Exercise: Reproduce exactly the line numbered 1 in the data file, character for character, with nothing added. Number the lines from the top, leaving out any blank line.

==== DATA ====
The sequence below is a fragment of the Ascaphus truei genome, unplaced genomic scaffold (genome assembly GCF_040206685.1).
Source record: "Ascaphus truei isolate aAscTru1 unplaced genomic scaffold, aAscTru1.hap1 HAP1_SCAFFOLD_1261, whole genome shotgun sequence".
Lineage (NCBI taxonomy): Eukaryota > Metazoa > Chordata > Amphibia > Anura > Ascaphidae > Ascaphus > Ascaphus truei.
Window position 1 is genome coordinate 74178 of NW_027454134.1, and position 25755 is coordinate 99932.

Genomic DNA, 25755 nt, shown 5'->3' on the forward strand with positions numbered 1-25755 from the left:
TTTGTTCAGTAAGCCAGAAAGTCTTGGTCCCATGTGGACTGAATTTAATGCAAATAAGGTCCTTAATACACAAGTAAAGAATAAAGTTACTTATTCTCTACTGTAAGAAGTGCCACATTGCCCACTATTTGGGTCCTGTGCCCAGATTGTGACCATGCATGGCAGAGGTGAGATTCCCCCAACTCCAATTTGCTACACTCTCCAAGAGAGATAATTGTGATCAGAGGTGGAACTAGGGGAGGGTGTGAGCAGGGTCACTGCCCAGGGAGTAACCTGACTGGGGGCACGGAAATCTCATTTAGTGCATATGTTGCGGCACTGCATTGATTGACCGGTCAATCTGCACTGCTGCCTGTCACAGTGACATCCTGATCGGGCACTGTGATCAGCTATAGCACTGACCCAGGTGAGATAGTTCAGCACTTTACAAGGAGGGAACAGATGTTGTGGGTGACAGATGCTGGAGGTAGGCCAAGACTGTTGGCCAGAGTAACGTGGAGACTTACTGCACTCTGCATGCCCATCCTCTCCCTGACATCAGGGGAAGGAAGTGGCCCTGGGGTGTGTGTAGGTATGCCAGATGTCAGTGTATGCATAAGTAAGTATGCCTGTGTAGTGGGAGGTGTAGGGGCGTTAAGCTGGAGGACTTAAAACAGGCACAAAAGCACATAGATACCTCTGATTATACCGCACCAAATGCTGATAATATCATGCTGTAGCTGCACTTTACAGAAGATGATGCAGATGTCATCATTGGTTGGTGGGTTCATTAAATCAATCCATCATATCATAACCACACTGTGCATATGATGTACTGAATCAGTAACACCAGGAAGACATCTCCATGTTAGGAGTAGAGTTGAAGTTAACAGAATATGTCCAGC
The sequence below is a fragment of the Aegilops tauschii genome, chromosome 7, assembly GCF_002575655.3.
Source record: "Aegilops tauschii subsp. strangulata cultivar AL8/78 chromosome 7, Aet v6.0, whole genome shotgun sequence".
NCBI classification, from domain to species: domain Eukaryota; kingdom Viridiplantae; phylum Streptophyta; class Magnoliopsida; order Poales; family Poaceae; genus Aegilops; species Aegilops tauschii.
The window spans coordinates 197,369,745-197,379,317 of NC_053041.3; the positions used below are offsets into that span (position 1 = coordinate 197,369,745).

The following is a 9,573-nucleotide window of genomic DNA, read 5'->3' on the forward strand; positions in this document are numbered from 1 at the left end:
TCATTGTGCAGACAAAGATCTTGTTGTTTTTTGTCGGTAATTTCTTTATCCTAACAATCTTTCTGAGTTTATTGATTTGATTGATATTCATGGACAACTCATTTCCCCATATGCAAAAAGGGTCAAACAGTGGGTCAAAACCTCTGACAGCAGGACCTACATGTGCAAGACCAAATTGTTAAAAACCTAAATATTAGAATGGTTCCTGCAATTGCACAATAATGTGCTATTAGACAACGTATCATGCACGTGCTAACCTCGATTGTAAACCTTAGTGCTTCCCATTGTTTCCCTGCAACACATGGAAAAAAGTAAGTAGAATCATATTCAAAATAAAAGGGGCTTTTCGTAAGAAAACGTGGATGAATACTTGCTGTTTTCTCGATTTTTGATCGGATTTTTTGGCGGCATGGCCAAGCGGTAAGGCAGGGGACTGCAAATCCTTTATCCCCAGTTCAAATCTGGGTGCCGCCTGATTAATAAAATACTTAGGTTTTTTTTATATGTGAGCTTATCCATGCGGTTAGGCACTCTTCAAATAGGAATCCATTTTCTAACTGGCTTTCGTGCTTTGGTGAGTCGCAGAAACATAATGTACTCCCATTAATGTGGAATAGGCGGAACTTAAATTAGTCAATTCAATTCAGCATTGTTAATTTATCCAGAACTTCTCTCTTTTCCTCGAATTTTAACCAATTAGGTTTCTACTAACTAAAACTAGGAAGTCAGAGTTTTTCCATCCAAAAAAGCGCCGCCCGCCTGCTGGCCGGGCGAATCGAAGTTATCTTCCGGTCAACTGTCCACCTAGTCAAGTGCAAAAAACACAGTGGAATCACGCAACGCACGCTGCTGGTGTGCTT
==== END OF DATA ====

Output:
The sequence below is a fragment of the Ascaphus truei genome, unplaced genomic scaffold (genome assembly GCF_040206685.1).